Life was a little stale as 2014 turned into 2015. I was finishing up at the office at the end of the day right after the start of the New Year. Then a text message came across my phone with a most amazing opportunity.
One of the things I have loved about my association with CC is the people I have met. Most of you I have only come to know online, but I have had the opportunity to meet some of you in person. One of the times Paul threw out an invitation to meet, the location was Auburn, Indiana on a beautiful early October weekend in 2014. That was my first time meeting several readers here and a fine time was had among people talking cars and enjoying each others’ company. One of the people I met was a fellow who went here by the name Sevair. John (his real first name) was from Michigan and drove a beautiful silver mid-70’s Cadillac Seville to the weekend. During one of the discussions had at the hotel it came up that he also had a Miata. I must have mentioned that I had always wanted a Miata. I don’t actually recall because I have mentioned so many cars I have always wanted, but I don’t doubt that I did.
The text message was from John, reminding me of what I had said and giving me a quick heads up that his 1997 Miata was going to go up on the Detroit Craigslist the next day because he was getting another car – but first, was I interested? Marianne worked in my office at that time and happened to be there. “Hey honey, look at these pictures” is probably what was said. That happens a lot, and usually results in one of those looks that betrays the thoughts in her head that are something like “Uh-oh, he has the fever. Shut this down right now”. In fairness, Marianne has always been quite good about allowing me my car dalliances but is also a realist who knows that given the opportunity, I would own more cars than is prudent. But that evening was different.
First, I had recently settled a nice case and had some extra (meaning un-allocated) money in the bank. Second, a Miata is something I had mentioned to her a time or, uh, twenty in the past. Third, John’s Miata showed as cute as a bug in his photos, and was much more fun and attractive than the kinds of cars I usually showed her photos of.
“It does look nice. And you have always said you wanted one of these. The price is reasonable and you have the money, so if you want it you should buy it.” Marianne may as well have signed and stamped a “License To Buy A Car” because within about thirty seconds I was texting John back that I would take it.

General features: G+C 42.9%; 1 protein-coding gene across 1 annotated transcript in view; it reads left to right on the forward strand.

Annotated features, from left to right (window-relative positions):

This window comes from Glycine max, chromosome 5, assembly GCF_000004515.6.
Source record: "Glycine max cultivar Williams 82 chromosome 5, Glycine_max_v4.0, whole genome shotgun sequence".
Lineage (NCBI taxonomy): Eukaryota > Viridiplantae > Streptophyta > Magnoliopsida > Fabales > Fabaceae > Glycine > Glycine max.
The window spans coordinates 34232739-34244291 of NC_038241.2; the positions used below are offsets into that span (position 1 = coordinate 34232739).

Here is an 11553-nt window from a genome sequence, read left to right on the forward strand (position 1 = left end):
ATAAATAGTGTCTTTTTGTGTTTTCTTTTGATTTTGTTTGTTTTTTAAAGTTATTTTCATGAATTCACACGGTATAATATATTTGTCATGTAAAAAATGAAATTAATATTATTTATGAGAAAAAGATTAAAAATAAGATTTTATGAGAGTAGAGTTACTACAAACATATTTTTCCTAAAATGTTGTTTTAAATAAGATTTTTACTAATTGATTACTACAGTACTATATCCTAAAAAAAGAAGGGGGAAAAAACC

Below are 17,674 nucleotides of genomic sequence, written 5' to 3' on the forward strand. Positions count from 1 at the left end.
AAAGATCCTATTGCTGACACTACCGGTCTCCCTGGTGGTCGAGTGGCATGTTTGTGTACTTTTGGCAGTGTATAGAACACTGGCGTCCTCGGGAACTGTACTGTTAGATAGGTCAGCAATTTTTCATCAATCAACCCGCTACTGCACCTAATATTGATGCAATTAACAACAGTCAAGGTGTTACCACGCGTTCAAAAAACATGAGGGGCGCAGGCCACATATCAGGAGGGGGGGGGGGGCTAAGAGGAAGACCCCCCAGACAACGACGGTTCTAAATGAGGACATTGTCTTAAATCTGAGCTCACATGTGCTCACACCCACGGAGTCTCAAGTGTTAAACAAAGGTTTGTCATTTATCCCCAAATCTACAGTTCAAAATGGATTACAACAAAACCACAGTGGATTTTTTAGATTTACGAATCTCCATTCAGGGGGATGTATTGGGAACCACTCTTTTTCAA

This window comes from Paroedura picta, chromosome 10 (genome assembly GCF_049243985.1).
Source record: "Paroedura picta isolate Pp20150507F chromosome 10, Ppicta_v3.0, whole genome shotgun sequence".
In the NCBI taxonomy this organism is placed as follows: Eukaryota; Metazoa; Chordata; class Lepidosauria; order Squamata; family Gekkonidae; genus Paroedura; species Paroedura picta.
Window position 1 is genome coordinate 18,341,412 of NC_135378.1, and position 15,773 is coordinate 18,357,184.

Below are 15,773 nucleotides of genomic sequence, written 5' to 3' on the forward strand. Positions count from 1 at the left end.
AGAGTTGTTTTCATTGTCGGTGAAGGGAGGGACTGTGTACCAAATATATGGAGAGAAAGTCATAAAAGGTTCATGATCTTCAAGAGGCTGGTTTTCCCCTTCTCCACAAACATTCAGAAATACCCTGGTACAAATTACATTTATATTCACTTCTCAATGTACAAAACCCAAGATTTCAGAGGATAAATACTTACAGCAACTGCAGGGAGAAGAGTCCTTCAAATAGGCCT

This was the first time I had ever bought a car sight-unseen. There had been some cars that people probably thought I had bought sight unseen, but this one I actually did. But I knew John well enough from CC to know 1) that he had high standards on his cars and 2) deemed him honest from the detailed description he gave me on his history with the car. It had 158k miles, had been owned by John for 15 of its 18 year life, and had been serviced/maintained/repaired regularly.
We agreed to meet in Angola, Indiana, which is just south of the Michigan border and roughly halfway between our respective homes. I was itching to get my hands on the car and pooh-poohed the threats of significant snowfall. The snow was just beginning to fall when we met over lunch. John and his wife were there, and so was Marianne and my middle son John. Marianne detests driving in snow and we picked (our) John up from his place at school on the way as her insurance policy against driving in snow. The snow turned out to be a real thing that day and it was slow going as we made it back to Indianapolis. It was slower going for John in Michigan, as he later reported that it took him something like four hours for a trip that usually takes about two.
I stopped at a car wash when we were almost home to get the salt spray off (and there was a lot of it from that drive), then parked the car in the garage for a long winter’s rest. (“Sorry Honda Fit, I guess you are an outdoor dog now.”) It was spring before I spent some time getting to know it. When school ended for the summer, son John remained there with the Cranberry ’93 Vic and our daughter was home, so the Miata became my daily driver all summer. And what a lovely daily driver it was.
I have made no secret here that there have not been enough clutch pedals in my car-owning life. I was as happy as a pig in garbage to get back into a stick shift, and the Miata’s delightful shift action may have been the best I have experienced. My eldest son took me up on an offer to learn a stick shift, and we spent an afternoon making that happen (an experience I wrote about here). Middle son John would have been interested, but his 6’6″ frame barely fit into the car, and there was certainly no room for enough leg movement to work the clutch. There was also the fact that the header panel over the windshield was right at his eye level so that he had to either crouch down to see through the windshield or crane his neck to see over it. We tried one short drive with John as a passenger with the top up. It was not a pleasant experience for him.
But for me it was a delight. In terms of my physique, I am Mister Average. I can walk into the “suit separates” department of a menswear store and walk out with clothes that fit me just right. I am probably 5’10 1/2″ tall with arms and legs that are neither unusually long or short. Or, in Jim Klein’s language, I have a 31″ inseam. In other words, that Miata was made exactly for someone like me. Or someone who was no larger than me, at least.
That first year of Miata Life was everything I had ever hoped it might be. The car was a hoot to drive, every single time. It was air conditioned for really hot days, had good heat for really cold days, but for most of the year between April and October the top only came up if it was blistering hot or raining. Even chilly days could be offset with a ball cap, a jacket and the heater. Marianne and I would go out for drives just for fun, something we had not really done since my hobby cars had gone away. She enjoyed the car (almost) as much as I did.